Without any notice, Blue Origin made history once again when they completed a successful launch and landing of a suborbital rocket yesterday. What made this flight particularly notable was that they used the same rocket that had been launched into space on a flight in November.
The recovered New Shepard rocket launched from Blue Origin’s test site in West Texas, brought a capsule to space at an altitude of 101.7 kilometers, and then both the booster and the capsule returned safely back down to the ground. The Karman line, the generally agreed upon line of space, is held at 100 kilometers.
The booster was directed back to the Earth where it made a propulsive soft landing. The capsule returned at a different location using 3 large parachutes and retro-thrust propulsion to slow its descent.
Video of the launch was titled “Launch. Land. Repeat.” A simple concept, but a truly revolutionary strategy for the rocket industry that is just now taking shape with companies like Blue Origin and SpaceX leading the way.
In November, Blue Origin performed a similar suborbital launch and landing with the New Shepard rocket to an altitude of 100.5 kilometers.
The New Shephard vehicle will be used to bring tourists and researchers into suborbital space, competing with similar rides offered by Richard Branson’s company, Virgin Galactic.
In a blog post on the company’s website, Blue Origin founder Jeff Bezos explained that a few hardware replacements and software adjustments were necessary after their first New Shepard launch. In addition to replacing the crew capsule parachutes and the booster’s pyro igniters, the Blue Origin team made a “noteworthy” software improvement related to landing on the pad.
Back in December, SpaceX successfully launched and landed their Falcon 9 rocket in an orbital mission to space. Many, including Elon Musk himself, were quick to point out that SpaceX’s rocket recovery was slightly different than Jeff Bezos’ rocket recovery.
It’s unlikely, however, that we’ll be able to watch SpaceX’s recovered Falcon 9 fly again. Musk has stated that “I think we’ll probably keep this one on the ground. Just, it’s kind of unique, it’s the first one we’ve brought back.”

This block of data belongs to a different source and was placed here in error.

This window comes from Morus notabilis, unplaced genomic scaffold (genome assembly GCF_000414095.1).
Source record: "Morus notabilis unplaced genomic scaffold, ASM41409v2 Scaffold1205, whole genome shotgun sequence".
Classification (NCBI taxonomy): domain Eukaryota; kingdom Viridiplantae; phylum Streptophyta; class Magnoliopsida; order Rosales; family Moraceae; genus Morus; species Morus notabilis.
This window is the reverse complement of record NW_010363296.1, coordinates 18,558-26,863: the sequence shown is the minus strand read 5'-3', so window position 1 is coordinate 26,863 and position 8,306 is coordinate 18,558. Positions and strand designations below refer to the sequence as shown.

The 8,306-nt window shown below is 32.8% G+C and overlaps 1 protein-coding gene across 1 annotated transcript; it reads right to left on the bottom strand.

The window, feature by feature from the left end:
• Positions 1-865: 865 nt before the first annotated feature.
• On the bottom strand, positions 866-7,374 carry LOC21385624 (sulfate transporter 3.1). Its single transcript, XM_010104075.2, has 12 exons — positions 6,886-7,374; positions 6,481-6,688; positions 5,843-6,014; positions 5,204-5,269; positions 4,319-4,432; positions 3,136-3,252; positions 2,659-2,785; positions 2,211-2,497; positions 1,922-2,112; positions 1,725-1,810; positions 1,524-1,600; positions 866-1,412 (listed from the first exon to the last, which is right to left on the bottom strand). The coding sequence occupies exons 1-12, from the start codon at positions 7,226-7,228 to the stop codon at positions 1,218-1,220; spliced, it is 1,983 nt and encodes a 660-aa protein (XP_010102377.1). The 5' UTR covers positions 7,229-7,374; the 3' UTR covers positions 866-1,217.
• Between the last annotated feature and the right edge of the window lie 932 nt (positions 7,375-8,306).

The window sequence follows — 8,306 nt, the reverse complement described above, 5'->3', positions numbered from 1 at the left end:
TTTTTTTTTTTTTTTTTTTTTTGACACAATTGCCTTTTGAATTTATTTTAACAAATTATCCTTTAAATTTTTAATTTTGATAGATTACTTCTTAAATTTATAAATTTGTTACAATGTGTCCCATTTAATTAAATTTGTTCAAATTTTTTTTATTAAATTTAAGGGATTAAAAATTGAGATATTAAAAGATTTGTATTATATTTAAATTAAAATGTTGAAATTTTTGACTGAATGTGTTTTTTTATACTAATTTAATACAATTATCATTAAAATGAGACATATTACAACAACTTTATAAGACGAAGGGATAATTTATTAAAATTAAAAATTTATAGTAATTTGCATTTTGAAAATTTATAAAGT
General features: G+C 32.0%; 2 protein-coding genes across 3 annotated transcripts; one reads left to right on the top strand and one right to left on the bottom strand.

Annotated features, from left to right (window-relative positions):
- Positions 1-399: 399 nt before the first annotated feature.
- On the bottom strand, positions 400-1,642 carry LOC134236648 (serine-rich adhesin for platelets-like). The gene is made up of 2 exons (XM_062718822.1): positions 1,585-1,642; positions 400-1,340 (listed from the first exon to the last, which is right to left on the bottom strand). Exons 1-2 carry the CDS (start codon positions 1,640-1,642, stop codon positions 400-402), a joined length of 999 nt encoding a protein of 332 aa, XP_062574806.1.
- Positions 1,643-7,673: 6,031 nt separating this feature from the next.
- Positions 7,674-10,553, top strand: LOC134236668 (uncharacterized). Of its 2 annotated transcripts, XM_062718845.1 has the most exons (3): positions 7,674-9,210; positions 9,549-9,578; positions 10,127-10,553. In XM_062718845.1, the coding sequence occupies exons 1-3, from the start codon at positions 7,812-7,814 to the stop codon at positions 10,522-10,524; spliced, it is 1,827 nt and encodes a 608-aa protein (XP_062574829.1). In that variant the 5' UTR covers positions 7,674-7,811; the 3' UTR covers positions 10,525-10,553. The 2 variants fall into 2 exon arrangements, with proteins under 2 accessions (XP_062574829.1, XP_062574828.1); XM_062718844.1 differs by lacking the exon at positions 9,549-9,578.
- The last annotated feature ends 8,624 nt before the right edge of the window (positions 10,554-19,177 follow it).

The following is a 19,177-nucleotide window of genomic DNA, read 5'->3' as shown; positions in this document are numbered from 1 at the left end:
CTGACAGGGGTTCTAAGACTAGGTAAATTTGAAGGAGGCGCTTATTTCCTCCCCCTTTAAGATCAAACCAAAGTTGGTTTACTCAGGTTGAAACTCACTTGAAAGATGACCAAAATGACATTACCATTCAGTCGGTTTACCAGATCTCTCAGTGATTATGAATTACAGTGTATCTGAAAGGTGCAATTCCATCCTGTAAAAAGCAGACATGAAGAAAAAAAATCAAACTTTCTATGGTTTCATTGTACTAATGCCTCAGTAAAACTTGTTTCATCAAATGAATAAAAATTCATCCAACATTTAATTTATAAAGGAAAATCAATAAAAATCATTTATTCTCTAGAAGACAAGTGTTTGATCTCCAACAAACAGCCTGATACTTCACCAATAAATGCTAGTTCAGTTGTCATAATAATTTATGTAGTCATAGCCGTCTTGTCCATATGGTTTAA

Bezos obviously didn’t share that mindset and it ended up paying off. Recovering a rocket is one (completely amazing) thing, but showing that you can actually use that rocket again is another. What good is a recovered rocket if you can’t use it again?
“Our Vision: Millions of people living and working in space. You can’t get there by throwing the hardware away.” – Blue Origin
Bezos noted that their New Shephard vehicle is the smallest booster that they will build. Larger, orbital vehicles are next on the Blue Origin to-do list.
“We’re already more than three years into development of our first orbital vehicle. Though it will be the small vehicle in our orbital family, it’s still many times larger than New Shepard. I hope to share details about this first orbital vehicle this year.” – Jeff Bezos
Reliability is everything in the rocket industry where companies are betting millions, sometimes billions, of dollars on the expectation that their ride to space will be safe and seamless. The stakes are even higher when you have humans on board. All companies involved in the rocket reusability game still have a ways to go to prove that they can consistently launch recovered rockets.
But if the past three months are any indicator, Blue Origin and SpaceX are well on their way to changing the rocket industry as we know it.